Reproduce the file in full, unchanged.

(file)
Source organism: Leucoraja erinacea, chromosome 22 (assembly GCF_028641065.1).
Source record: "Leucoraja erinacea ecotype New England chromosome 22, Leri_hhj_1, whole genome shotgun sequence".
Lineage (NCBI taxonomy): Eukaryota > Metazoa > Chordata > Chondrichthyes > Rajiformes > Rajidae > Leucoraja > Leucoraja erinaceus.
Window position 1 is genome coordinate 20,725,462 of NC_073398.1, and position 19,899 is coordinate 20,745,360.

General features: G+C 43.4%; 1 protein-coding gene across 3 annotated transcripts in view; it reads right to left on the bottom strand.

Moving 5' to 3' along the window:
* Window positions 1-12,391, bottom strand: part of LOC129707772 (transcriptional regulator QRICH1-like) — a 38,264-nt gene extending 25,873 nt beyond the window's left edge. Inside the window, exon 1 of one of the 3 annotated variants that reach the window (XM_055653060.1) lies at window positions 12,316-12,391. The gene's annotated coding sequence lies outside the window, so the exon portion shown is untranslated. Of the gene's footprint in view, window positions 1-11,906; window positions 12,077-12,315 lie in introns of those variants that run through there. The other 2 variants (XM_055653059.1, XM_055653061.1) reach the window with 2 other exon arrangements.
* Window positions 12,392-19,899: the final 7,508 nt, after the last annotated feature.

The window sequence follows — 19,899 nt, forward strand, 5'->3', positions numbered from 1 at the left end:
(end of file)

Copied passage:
Source organism: Leucoraja erinacea, chromosome 22 (assembly GCF_028641065.1).
Source record: "Leucoraja erinacea ecotype New England chromosome 22, Leri_hhj_1, whole genome shotgun sequence".
Lineage (NCBI taxonomy): Eukaryota > Metazoa > Chordata > Chondrichthyes > Rajiformes > Rajidae > Leucoraja > Leucoraja erinaceus.
Window position 1 is genome coordinate 20,725,462 of NC_073398.1, and position 19,899 is coordinate 20,745,360.

General features: G+C 43.4%; 1 protein-coding gene across 3 annotated transcripts in view; it reads right to left on the bottom strand.

Moving 5' to 3' along the window:
* Window positions 1-12,391, bottom strand: part of LOC129707772 (transcriptional regulator QRICH1-like) — a 38,264-nt gene extending 25,873 nt beyond the window's left edge. Inside the window, exon 1 of one of the 3 annotated variants that reach the window (XM_055653060.1) lies at window positions 12,316-12,391. The gene's annotated coding sequence lies outside the window, so the exon portion shown is untranslated. Of the gene's footprint in view, window positions 1-11,906; window positions 12,077-12,315 lie in introns of those variants that run through there. The other 2 variants (XM_055653059.1, XM_055653061.1) reach the window with 2 other exon arrangements.
* Window positions 12,392-19,899: the final 7,508 nt, after the last annotated feature.

The window sequence follows — 19,899 nt, forward strand, 5'->3', positions numbered from 1 at the left end: